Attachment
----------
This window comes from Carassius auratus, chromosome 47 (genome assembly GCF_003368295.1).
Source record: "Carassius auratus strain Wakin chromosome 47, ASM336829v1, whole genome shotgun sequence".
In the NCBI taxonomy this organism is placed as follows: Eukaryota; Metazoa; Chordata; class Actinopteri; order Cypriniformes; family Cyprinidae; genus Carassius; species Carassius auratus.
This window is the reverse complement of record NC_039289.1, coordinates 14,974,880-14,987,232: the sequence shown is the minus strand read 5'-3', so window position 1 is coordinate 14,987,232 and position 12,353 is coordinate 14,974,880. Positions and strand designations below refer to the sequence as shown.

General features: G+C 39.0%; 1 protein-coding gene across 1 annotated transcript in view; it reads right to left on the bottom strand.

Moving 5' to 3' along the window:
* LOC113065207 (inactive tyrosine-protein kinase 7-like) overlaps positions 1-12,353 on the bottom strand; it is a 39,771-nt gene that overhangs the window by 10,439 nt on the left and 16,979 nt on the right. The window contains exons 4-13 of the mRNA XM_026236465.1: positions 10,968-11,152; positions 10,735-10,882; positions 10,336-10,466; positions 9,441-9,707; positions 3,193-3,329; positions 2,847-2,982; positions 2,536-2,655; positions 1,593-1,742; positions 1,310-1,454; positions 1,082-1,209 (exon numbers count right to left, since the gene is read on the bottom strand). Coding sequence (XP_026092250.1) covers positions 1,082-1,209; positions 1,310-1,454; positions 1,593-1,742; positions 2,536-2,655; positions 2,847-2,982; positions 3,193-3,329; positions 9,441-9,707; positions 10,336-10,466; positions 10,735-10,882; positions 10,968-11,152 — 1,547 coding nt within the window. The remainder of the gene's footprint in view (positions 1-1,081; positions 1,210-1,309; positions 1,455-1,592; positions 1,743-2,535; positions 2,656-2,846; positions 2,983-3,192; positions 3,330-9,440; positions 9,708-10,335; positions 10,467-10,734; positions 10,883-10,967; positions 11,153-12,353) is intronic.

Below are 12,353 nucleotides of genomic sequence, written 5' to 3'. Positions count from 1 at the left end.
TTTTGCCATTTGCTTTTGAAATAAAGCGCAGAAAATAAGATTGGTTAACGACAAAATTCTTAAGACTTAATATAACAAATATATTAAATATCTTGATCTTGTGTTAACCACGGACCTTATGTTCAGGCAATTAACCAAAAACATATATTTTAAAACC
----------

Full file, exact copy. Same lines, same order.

This window comes from Carassius auratus, chromosome 47 (genome assembly GCF_003368295.1).
Source record: "Carassius auratus strain Wakin chromosome 47, ASM336829v1, whole genome shotgun sequence".
In the NCBI taxonomy this organism is placed as follows: Eukaryota; Metazoa; Chordata; class Actinopteri; order Cypriniformes; family Cyprinidae; genus Carassius; species Carassius auratus.
This window is the reverse complement of record NC_039289.1, coordinates 14,974,880-14,987,232: the sequence shown is the minus strand read 5'-3', so window position 1 is coordinate 14,987,232 and position 12,353 is coordinate 14,974,880. Positions and strand designations below refer to the sequence as shown.

General features: G+C 39.0%; 1 protein-coding gene across 1 annotated transcript in view; it reads right to left on the bottom strand.

Moving 5' to 3' along the window:
* LOC113065207 (inactive tyrosine-protein kinase 7-like) overlaps positions 1-12,353 on the bottom strand; it is a 39,771-nt gene that overhangs the window by 10,439 nt on the left and 16,979 nt on the right. The window contains exons 4-13 of the mRNA XM_026236465.1: positions 10,968-11,152; positions 10,735-10,882; positions 10,336-10,466; positions 9,441-9,707; positions 3,193-3,329; positions 2,847-2,982; positions 2,536-2,655; positions 1,593-1,742; positions 1,310-1,454; positions 1,082-1,209 (exon numbers count right to left, since the gene is read on the bottom strand). Coding sequence (XP_026092250.1) covers positions 1,082-1,209; positions 1,310-1,454; positions 1,593-1,742; positions 2,536-2,655; positions 2,847-2,982; positions 3,193-3,329; positions 9,441-9,707; positions 10,336-10,466; positions 10,735-10,882; positions 10,968-11,152 — 1,547 coding nt within the window. The remainder of the gene's footprint in view (positions 1-1,081; positions 1,210-1,309; positions 1,455-1,592; positions 1,743-2,535; positions 2,656-2,846; positions 2,983-3,192; positions 3,330-9,440; positions 9,708-10,335; positions 10,467-10,734; positions 10,883-10,967; positions 11,153-12,353) is intronic.

Below are 12,353 nucleotides of genomic sequence, written 5' to 3'. Positions count from 1 at the left end.
TTTTGCCATTTGCTTTTGAAATAAAGCGCAGAAAATAAGATTGGTTAACGACAAAATTCTTAAGACTTAATATAACAAATATATTAAATATCTTGATCTTGTGTTAACCACGGACCTTATGTTCAGGCAATTAACCAAAAACATATATTTTAAAACC